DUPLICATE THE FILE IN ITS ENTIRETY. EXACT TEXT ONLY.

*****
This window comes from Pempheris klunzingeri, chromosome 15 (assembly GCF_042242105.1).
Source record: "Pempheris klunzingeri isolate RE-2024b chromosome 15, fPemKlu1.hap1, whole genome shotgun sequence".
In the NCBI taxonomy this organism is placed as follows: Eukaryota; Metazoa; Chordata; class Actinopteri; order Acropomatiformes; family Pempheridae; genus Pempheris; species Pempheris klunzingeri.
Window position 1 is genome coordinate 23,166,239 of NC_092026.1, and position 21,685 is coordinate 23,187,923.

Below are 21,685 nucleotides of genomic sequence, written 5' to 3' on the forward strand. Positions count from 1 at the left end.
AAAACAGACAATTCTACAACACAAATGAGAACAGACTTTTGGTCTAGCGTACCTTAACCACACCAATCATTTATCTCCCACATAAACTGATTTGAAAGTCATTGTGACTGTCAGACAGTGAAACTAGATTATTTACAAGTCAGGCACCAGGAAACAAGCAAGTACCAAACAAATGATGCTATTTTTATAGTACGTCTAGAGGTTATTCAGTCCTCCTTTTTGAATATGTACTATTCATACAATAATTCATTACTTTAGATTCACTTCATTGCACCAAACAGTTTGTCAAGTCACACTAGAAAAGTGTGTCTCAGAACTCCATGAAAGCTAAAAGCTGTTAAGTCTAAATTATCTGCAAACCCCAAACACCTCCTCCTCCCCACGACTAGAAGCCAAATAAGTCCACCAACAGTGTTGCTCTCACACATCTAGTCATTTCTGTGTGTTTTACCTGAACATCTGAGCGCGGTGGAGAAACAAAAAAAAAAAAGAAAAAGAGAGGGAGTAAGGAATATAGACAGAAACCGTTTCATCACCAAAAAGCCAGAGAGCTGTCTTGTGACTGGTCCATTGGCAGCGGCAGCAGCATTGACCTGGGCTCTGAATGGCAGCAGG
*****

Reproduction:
This window comes from Pempheris klunzingeri, chromosome 15 (assembly GCF_042242105.1).
Source record: "Pempheris klunzingeri isolate RE-2024b chromosome 15, fPemKlu1.hap1, whole genome shotgun sequence".
In the NCBI taxonomy this organism is placed as follows: Eukaryota; Metazoa; Chordata; class Actinopteri; order Acropomatiformes; family Pempheridae; genus Pempheris; species Pempheris klunzingeri.
Window position 1 is genome coordinate 23,166,239 of NC_092026.1, and position 21,685 is coordinate 23,187,923.

Below are 21,685 nucleotides of genomic sequence, written 5' to 3' on the forward strand. Positions count from 1 at the left end.
AAAACAGACAATTCTACAACACAAATGAGAACAGACTTTTGGTCTAGCGTACCTTAACCACACCAATCATTTATCTCCCACATAAACTGATTTGAAAGTCATTGTGACTGTCAGACAGTGAAACTAGATTATTTACAAGTCAGGCACCAGGAAACAAGCAAGTACCAAACAAATGATGCTATTTTTATAGTACGTCTAGAGGTTATTCAGTCCTCCTTTTTGAATATGTACTATTCATACAATAATTCATTACTTTAGATTCACTTCATTGCACCAAACAGTTTGTCAAGTCACACTAGAAAAGTGTGTCTCAGAACTCCATGAAAGCTAAAAGCTGTTAAGTCTAAATTATCTGCAAACCCCAAACACCTCCTCCTCCCCACGACTAGAAGCCAAATAAGTCCACCAACAGTGTTGCTCTCACACATCTAGTCATTTCTGTGTGTTTTACCTGAACATCTGAGCGCGGTGGAGAAACAAAAAAAAAAAAGAAAAAGAGAGGGAGTAAGGAATATAGACAGAAACCGTTTCATCACCAAAAAGCCAGAGAGCTGTCTTGTGACTGGTCCATTGGCAGCGGCAGCAGCATTGACCTGGGCTCTGAATGGCAGCAGG